Cheek Augmentation with Dermal Fillers vs. Fat Transfer

{{ voteCount >= 0 ? '+' + (voteCount + 1) : (voteCount + 1) }}

Thank you for sharing your question. Although it is difficult to assess without seeing a photograph of you, it sounds like you may be a good candidate for a dermal filler or fat transfer procedure. Depending on how large the discrepancy is between your left and right cheeks, I usually recommend starting with a dermal filler such as Restylane-Lyft, Juvederm Voluma, or in some cases, Radiesse. Filler can be a good indicator as to whether the asymmetry can be fixed by adding volume. Alternatively, fat transfer is a more permanent treatment option to restore lost volume. It involves harvesting fat from a donor area such as the abdomen or inner thighs, purifying the fat, and injecting it into the desired areas. In my practice, this procedure is very popular for the midface and offers long lasting results. Depending on your degree of asymmetry, you may also be a surgical candidate. I recommend consulting with a board-certified specialist in order to receive more specific treatment suggestions.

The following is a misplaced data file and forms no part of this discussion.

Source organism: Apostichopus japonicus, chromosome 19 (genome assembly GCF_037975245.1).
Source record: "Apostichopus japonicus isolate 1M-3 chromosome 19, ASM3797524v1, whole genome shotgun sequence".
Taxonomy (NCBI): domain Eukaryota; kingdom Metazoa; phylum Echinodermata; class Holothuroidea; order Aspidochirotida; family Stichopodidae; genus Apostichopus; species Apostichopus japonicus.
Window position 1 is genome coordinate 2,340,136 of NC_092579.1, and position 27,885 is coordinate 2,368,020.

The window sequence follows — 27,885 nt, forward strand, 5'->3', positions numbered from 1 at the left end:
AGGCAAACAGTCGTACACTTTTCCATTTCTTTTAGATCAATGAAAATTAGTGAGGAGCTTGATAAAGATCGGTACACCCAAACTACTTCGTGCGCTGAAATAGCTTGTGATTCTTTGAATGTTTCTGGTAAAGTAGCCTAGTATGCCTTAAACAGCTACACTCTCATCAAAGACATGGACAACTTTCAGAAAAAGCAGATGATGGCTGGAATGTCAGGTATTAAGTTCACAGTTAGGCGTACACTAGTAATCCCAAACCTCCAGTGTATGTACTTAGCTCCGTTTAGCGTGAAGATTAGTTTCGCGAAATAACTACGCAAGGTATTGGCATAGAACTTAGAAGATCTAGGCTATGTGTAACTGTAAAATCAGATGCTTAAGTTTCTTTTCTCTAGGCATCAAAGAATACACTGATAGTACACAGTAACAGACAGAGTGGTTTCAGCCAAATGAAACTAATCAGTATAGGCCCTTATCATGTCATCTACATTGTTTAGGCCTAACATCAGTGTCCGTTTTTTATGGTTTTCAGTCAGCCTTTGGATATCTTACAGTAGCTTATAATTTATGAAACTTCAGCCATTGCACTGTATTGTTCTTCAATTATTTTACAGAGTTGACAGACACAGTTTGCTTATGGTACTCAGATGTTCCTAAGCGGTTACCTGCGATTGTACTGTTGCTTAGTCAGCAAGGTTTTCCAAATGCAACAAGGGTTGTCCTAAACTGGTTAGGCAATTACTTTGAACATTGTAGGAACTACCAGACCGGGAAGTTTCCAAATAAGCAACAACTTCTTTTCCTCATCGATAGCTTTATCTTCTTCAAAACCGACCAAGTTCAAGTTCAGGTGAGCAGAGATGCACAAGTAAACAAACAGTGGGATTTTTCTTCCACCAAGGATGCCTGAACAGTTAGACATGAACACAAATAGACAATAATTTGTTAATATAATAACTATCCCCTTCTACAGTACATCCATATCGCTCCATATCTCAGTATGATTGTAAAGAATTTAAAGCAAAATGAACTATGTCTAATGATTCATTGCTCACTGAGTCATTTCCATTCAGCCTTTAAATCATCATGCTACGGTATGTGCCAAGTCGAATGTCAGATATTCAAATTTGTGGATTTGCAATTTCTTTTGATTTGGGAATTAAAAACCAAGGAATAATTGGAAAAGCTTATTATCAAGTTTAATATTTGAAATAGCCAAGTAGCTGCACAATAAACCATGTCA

Kian Karimi, MD, FACS
Los Angeles Facial Plastic Surgeon
5.0 out of 5 stars 73 reviews

Chin/Cheek Augmentation -- Fillers such as Radiesse, Voluma, Perlane/Fat/Implant

{{ voteCount >= 0 ? '+' + (voteCount + 1) : (voteCount + 1) }}
Fillers, implants, microliposuction, buccal fat pad removal can all be used to contour the cheeks/midface.  Please see an expert.  Best, Dr. Emer.

Jason Emer, MD
Los Angeles Dermatologic Surgeon
4.8 out of 5 stars 207 reviews

Facial Asymmetry

{{ voteCount >= 0 ? '+' + (voteCount + 1) : (voteCount + 1) }}
The majority of the population has some asymmetry in their facial structure. The cause of which can be a variety of things, but is most often a difference in volume (as you implied). Facial fillers are a way to even out natural asymmetry by adding more volume to the areas with deficit. One of the best ways to view this is with a practice that has a Vectra facial imaging system. It allows you to see your face split into sides and then two of your left sides together and two of your right sides together. It also gives you the ability to view what your face would look like with filler placed before you have it done.